The Persistence of Gender Inequality from Interpersonal and Intergroup Perspectives
Laura Kray is the Warren E. & Carol Spieker Professor of Leadership at Berkeley-Haas and a current Fellow at the Center for Advanced Study in the Behavioral Sciences at Stanford University. Her research examines negotiations as a mechanism for sustaining gender inequality in society. Her work on gender stereotypes illustrates the interpersonal processes determining how resources are allocated in economic transactions between men and women. Her research on implicit theories illustrates the role of motivated social cognition in preserving the gender status quo. In this talk, she will weigh evidence in support of a popular explanation for women’s lesser outcomes in pay and career advancement—the belief that women are poor advocates for themselves. Applying a critical lens to 20 years of research on gender in negotiations, she debunks the myth that “women don’t ask" and offers an alternate account for the persistence of gender inequality arising from an intergroup perspective. Finally, she will offer insights about how to reduce system-justifying attitudes that rationalize gender inequality as fair and just.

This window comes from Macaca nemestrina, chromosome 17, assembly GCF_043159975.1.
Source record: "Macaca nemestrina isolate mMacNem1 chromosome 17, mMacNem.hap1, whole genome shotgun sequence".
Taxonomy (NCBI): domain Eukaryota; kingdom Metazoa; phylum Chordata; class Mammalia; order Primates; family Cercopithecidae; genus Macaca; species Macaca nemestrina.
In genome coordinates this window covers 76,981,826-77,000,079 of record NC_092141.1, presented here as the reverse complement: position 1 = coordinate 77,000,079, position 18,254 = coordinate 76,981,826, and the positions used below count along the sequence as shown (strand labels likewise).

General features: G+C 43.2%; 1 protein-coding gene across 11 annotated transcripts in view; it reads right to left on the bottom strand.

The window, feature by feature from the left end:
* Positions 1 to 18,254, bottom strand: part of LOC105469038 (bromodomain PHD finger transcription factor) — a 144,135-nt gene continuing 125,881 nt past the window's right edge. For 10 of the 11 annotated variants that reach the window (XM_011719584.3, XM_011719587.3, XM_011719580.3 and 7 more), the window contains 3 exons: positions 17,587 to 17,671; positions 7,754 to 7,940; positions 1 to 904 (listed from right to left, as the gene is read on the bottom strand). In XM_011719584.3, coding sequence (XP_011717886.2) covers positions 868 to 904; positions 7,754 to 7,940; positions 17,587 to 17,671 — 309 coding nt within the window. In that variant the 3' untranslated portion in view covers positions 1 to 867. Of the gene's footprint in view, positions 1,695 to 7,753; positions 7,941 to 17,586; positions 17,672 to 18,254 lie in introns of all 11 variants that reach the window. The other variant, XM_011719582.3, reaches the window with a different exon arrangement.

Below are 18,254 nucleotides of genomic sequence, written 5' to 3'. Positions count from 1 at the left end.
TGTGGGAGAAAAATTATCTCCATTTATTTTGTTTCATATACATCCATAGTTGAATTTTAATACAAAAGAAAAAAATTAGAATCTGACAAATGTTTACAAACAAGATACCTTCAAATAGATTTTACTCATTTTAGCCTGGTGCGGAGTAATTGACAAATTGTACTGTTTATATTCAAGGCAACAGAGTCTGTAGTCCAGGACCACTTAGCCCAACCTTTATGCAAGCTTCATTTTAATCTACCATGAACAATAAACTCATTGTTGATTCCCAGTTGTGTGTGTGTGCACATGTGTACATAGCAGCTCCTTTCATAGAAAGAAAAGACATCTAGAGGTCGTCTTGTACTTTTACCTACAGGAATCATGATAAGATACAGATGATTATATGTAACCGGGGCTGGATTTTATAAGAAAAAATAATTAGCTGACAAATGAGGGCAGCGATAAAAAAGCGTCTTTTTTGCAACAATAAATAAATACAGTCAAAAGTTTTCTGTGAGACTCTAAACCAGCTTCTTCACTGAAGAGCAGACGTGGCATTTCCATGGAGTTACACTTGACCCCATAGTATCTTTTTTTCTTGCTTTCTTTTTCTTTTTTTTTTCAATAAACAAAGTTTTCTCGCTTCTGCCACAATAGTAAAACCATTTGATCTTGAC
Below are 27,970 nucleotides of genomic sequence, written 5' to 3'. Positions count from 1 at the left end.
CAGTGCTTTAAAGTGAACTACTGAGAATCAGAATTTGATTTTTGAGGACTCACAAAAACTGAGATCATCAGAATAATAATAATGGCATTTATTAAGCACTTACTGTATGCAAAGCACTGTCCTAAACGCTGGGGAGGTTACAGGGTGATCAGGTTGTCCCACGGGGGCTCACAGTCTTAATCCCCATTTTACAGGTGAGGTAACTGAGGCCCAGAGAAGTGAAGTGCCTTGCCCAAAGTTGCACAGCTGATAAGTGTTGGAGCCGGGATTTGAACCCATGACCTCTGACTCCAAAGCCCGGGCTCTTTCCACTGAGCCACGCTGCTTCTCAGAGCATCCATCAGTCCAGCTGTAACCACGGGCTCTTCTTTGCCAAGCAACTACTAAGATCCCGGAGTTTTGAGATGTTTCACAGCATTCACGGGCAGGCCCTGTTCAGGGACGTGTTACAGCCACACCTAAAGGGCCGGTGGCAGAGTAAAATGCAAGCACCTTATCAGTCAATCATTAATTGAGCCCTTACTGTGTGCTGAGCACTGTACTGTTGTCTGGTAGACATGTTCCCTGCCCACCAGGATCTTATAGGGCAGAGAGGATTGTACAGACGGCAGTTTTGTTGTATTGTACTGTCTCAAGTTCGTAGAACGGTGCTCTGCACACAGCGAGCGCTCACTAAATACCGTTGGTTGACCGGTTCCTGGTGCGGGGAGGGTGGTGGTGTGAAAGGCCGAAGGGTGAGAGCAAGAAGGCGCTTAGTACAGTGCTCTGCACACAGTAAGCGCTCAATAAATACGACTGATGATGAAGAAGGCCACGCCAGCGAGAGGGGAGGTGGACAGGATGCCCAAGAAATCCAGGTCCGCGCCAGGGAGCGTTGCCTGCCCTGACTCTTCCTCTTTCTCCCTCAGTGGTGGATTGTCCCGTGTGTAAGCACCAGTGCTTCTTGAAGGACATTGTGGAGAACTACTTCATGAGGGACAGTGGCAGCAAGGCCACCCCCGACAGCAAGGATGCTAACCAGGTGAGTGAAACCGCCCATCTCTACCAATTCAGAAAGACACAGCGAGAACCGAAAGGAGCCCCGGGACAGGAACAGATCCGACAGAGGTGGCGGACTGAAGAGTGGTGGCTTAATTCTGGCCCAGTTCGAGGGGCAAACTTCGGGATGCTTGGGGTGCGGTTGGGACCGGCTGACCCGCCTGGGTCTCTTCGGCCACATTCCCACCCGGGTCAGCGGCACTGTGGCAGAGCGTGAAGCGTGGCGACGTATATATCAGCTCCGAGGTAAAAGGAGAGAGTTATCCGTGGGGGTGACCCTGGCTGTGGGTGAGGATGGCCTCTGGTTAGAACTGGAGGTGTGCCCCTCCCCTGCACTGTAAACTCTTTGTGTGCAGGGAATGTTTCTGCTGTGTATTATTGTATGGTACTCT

Room: 
5101
Event Type: 
Colloquium
Location: 
Tolman Hall
Date: 
Wednesday, March 14, 2018
Time: 
12:10:00
Event Sponsor: 
Personality and Social Research, Institute of
Event Speakers: 
Laura Kray